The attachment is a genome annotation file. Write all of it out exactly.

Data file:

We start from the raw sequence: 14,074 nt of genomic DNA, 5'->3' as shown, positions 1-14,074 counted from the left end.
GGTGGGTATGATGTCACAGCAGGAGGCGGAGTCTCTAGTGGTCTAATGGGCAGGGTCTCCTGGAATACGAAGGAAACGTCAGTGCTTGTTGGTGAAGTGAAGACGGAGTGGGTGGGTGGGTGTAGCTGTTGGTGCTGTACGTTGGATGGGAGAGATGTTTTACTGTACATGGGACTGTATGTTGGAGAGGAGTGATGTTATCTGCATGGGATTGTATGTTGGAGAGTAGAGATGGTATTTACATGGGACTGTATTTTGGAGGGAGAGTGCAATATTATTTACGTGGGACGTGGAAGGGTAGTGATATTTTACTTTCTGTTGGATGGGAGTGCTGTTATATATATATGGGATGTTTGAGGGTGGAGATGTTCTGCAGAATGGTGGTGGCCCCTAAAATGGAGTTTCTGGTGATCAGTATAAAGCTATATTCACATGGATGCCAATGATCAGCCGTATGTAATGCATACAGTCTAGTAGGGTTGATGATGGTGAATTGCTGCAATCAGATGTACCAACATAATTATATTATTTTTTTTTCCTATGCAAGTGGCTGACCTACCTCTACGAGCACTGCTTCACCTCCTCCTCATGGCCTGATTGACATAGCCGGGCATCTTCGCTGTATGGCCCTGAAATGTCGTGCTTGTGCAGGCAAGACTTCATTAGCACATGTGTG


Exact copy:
We start from the raw sequence: 14,074 nt of genomic DNA, 5'->3' as shown, positions 1-14,074 counted from the left end.
GGTGGGTATGATGTCACAGCAGGAGGCGGAGTCTCTAGTGGTCTAATGGGCAGGGTCTCCTGGAATACGAAGGAAACGTCAGTGCTTGTTGGTGAAGTGAAGACGGAGTGGGTGGGTGGGTGTAGCTGTTGGTGCTGTACGTTGGATGGGAGAGATGTTTTACTGTACATGGGACTGTATGTTGGAGAGGAGTGATGTTATCTGCATGGGATTGTATGTTGGAGAGTAGAGATGGTATTTACATGGGACTGTATTTTGGAGGGAGAGTGCAATATTATTTACGTGGGACGTGGAAGGGTAGTGATATTTTACTTTCTGTTGGATGGGAGTGCTGTTATATATATATGGGATGTTTGAGGGTGGAGATGTTCTGCAGAATGGTGGTGGCCCCTAAAATGGAGTTTCTGGTGATCAGTATAAAGCTATATTCACATGGATGCCAATGATCAGCCGTATGTAATGCATACAGTCTAGTAGGGTTGATGATGGTGAATTGCTGCAATCAGATGTACCAACATAATTATATTATTTTTTTTTCCTATGCAAGTGGCTGACCTACCTCTACGAGCACTGCTTCACCTCCTCCTCATGGCCTGATTGACATAGCCGGGCATCTTCGCTGTATGGCCCTGAAATGTCGTGCTTGTGCAGGCAAGACTTCATTAGCACATGTGTG